We recently wrote an article for TIME Magazine online where we discussed time-outs as a discipline strategy. We’ve received a great deal of positive feedback on the piece, and some criticism as well. We’re excited that people are thinking and talking about the important ways that parents interact with and influence their children in discipline moments, but we’d also like to clear up any confusion about our position on time-outs. So here are our responses to four questions we’ve received since the article’s debut.
1. Are you equating time-outs with child abuse?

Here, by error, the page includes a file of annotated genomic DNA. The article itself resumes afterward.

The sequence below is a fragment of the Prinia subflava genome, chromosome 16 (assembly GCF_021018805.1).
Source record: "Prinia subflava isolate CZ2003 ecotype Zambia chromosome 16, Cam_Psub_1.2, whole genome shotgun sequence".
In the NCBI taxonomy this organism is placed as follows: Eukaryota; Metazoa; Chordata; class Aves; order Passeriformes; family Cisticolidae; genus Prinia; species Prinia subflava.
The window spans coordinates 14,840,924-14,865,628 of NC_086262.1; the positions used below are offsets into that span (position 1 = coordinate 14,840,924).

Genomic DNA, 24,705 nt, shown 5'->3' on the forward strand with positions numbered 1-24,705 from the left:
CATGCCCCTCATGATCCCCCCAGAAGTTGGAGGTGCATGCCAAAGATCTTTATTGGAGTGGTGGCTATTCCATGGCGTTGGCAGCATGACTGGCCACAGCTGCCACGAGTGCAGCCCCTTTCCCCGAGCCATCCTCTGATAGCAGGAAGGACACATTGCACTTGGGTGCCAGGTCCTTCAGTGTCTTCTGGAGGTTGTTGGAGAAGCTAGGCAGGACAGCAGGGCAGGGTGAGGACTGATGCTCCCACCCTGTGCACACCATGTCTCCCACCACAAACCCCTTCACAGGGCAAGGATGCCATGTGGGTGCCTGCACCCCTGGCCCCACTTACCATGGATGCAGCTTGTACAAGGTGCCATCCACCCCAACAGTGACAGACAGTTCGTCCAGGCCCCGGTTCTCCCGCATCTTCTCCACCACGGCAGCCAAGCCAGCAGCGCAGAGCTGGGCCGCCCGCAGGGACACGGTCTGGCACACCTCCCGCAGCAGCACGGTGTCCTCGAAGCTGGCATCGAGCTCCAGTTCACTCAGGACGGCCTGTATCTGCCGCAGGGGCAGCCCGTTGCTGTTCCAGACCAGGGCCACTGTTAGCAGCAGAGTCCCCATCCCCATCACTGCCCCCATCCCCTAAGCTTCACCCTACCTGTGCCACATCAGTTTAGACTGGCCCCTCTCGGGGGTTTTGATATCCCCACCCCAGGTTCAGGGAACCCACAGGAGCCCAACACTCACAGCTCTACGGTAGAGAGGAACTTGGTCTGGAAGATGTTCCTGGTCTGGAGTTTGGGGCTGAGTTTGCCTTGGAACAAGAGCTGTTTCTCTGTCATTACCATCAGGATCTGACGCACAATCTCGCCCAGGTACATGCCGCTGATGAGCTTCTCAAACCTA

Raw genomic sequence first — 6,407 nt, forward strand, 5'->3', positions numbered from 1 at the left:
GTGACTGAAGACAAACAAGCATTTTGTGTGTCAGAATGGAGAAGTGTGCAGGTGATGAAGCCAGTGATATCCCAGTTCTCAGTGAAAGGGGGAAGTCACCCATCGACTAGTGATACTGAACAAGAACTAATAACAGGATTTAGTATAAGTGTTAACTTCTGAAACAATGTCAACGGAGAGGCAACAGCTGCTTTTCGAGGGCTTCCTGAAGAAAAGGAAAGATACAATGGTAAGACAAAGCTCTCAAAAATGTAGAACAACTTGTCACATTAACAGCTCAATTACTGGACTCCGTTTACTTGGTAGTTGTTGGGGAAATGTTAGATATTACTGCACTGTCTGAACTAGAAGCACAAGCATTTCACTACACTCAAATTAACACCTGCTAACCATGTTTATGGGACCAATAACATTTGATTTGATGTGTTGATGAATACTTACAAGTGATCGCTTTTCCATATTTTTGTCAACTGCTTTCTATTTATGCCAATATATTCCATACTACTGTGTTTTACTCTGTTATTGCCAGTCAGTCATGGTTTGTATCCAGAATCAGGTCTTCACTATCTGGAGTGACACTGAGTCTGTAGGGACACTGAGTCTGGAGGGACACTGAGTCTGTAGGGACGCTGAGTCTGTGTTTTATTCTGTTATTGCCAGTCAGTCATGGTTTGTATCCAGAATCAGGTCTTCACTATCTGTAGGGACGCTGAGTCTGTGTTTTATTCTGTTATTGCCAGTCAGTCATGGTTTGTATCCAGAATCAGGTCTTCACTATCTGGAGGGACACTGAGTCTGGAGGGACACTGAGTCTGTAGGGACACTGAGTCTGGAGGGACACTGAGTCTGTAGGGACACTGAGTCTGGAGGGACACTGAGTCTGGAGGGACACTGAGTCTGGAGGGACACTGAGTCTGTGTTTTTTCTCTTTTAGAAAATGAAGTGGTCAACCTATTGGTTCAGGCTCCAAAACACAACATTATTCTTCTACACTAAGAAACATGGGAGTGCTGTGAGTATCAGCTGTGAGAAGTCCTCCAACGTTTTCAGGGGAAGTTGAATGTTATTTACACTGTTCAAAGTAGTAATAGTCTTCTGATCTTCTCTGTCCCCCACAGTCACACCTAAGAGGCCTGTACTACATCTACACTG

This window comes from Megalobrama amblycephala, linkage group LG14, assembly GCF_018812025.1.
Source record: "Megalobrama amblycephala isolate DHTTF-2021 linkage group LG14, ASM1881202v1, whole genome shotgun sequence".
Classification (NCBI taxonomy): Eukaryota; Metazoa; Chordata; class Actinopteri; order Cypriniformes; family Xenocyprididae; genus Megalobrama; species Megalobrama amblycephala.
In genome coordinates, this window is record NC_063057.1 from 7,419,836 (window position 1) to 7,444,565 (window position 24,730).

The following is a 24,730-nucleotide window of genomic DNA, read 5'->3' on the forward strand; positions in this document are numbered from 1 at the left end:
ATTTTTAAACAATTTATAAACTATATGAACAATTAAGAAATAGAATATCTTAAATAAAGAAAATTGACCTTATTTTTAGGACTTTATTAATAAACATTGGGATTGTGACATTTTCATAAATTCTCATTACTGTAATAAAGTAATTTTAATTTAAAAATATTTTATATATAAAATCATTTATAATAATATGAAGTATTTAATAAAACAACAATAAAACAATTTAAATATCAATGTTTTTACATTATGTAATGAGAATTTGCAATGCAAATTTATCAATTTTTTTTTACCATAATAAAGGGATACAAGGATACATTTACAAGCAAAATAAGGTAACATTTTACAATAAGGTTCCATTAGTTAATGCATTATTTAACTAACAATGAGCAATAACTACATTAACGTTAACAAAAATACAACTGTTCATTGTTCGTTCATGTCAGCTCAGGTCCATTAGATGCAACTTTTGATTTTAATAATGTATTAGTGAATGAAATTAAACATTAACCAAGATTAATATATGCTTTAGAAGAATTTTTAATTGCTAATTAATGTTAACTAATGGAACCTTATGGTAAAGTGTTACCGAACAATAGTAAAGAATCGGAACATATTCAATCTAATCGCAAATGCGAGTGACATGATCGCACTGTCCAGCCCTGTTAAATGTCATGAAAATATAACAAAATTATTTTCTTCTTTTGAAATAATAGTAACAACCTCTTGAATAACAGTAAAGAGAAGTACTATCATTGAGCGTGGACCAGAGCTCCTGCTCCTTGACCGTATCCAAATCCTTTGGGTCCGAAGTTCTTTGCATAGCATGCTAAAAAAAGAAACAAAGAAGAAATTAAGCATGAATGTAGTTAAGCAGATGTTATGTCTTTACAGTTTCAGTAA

As we state in the TIME article: “Brain imaging shows that the experience of relational pain — like that caused by rejection — looks very similar to the experience of physical pain in terms of brain activity.”
TIME chose the following subtitle without our review: “In a brain scan, relational pain — that caused by isolation during punishment — can look the same as physical abuse.” This has caused confusion because we said in the text that relational and physical pain — not relational pain and physical abuse — look similar on a brain scan. We are referring to a 2003 UCLA study that showed activity in the dorsal anterior cingulate cortex produced by both relational pain and physical pain (Eisenberger, N.I. et al.).
2. Do you believe that time-outs are hurting children?
It all depends on what you mean by the term “time-out.”